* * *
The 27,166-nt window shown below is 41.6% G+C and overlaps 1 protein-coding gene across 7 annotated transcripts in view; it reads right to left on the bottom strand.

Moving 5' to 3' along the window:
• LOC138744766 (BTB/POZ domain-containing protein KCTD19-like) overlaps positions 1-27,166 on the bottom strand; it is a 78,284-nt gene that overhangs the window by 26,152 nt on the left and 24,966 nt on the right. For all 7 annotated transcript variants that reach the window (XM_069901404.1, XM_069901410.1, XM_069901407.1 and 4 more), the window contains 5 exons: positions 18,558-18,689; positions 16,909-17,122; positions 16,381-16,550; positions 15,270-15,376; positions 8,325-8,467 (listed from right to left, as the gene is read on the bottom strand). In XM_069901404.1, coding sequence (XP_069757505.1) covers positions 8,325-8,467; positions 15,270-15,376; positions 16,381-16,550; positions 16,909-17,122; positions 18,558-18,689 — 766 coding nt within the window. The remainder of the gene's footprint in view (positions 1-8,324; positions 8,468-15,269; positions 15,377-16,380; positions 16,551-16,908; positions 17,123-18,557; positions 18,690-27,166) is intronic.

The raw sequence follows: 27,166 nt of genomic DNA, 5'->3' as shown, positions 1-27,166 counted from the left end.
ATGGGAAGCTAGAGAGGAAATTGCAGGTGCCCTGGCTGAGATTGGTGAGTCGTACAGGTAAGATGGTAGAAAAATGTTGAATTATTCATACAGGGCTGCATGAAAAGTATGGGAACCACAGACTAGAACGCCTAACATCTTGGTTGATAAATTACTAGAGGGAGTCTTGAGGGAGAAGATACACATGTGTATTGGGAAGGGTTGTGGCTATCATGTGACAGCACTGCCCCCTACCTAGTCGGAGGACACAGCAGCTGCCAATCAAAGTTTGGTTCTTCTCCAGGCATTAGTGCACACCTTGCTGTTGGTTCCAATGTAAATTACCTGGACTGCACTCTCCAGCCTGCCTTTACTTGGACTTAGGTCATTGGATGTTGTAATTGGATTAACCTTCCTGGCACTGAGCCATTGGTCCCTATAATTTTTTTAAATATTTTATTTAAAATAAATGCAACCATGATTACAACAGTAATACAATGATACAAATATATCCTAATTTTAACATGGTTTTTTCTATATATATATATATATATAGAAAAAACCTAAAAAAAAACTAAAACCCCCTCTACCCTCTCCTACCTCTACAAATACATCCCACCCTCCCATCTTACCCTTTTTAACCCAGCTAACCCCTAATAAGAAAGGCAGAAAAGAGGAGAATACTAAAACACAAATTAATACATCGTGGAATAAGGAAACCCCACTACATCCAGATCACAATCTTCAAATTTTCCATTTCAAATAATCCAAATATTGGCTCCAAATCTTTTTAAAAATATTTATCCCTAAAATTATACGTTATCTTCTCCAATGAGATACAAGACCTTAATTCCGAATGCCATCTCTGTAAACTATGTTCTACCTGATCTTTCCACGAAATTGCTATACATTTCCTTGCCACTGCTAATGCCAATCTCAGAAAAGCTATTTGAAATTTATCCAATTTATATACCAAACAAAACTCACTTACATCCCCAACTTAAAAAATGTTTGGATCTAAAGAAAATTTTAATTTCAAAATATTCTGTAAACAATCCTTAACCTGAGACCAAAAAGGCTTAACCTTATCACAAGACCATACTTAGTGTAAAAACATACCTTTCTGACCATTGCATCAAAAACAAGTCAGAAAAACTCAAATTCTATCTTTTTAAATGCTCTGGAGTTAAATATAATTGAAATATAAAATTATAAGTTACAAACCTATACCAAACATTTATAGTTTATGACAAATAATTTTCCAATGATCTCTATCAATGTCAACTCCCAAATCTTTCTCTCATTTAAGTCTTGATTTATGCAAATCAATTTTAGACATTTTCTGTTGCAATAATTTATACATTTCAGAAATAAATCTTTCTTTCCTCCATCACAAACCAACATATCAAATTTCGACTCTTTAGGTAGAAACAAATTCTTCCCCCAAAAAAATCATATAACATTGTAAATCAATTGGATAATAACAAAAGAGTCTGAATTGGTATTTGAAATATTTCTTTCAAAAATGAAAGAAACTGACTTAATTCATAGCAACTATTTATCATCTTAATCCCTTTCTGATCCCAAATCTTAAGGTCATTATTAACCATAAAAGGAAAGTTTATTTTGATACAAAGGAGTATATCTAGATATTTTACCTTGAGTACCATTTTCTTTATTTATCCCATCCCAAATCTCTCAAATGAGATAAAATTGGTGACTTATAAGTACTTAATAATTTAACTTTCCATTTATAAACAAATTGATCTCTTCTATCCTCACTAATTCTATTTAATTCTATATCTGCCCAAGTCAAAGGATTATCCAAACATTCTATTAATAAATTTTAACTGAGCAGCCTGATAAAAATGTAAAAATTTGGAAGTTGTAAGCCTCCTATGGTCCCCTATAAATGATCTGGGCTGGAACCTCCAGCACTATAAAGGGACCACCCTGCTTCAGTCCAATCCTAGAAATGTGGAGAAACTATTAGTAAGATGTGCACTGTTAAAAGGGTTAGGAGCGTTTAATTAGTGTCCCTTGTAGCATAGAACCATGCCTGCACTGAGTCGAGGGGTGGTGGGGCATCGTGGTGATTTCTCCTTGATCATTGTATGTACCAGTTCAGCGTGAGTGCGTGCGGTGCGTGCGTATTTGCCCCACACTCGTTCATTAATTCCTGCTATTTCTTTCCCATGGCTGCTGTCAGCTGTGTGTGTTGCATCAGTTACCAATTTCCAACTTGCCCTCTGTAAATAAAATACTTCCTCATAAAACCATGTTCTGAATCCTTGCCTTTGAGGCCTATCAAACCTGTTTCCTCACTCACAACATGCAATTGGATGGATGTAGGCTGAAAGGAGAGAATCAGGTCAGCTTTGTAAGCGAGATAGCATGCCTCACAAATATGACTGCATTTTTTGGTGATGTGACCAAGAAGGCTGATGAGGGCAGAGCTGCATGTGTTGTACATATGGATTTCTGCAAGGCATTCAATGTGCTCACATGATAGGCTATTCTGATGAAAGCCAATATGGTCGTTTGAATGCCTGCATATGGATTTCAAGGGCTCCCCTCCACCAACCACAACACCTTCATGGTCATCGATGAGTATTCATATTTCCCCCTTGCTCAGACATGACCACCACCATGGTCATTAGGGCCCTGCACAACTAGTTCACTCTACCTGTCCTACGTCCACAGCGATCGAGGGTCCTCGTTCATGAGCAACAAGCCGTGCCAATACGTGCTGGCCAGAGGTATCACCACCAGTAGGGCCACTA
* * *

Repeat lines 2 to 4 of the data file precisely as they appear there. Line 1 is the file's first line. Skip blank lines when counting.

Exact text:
Moving 5' to 3' along the window:
• LOC138744766 (BTB/POZ domain-containing protein KCTD19-like) overlaps positions 1-27,166 on the bottom strand; it is a 78,284-nt gene that overhangs the window by 26,152 nt on the left and 24,966 nt on the right. For all 7 annotated transcript variants that reach the window (XM_069901404.1, XM_069901410.1, XM_069901407.1 and 4 more), the window contains 5 exons: positions 18,558-18,689; positions 16,909-17,122; positions 16,381-16,550; positions 15,270-15,376; positions 8,325-8,467 (listed from right to left, as the gene is read on the bottom strand). In XM_069901404.1, coding sequence (XP_069757505.1) covers positions 8,325-8,467; positions 15,270-15,376; positions 16,381-16,550; positions 16,909-17,122; positions 18,558-18,689 — 766 coding nt within the window. The remainder of the gene's footprint in view (positions 1-8,324; positions 8,468-15,269; positions 15,377-16,380; positions 16,551-16,908; positions 17,123-18,557; positions 18,690-27,166) is intronic.

The raw sequence follows: 27,166 nt of genomic DNA, 5'->3' as shown, positions 1-27,166 counted from the left end.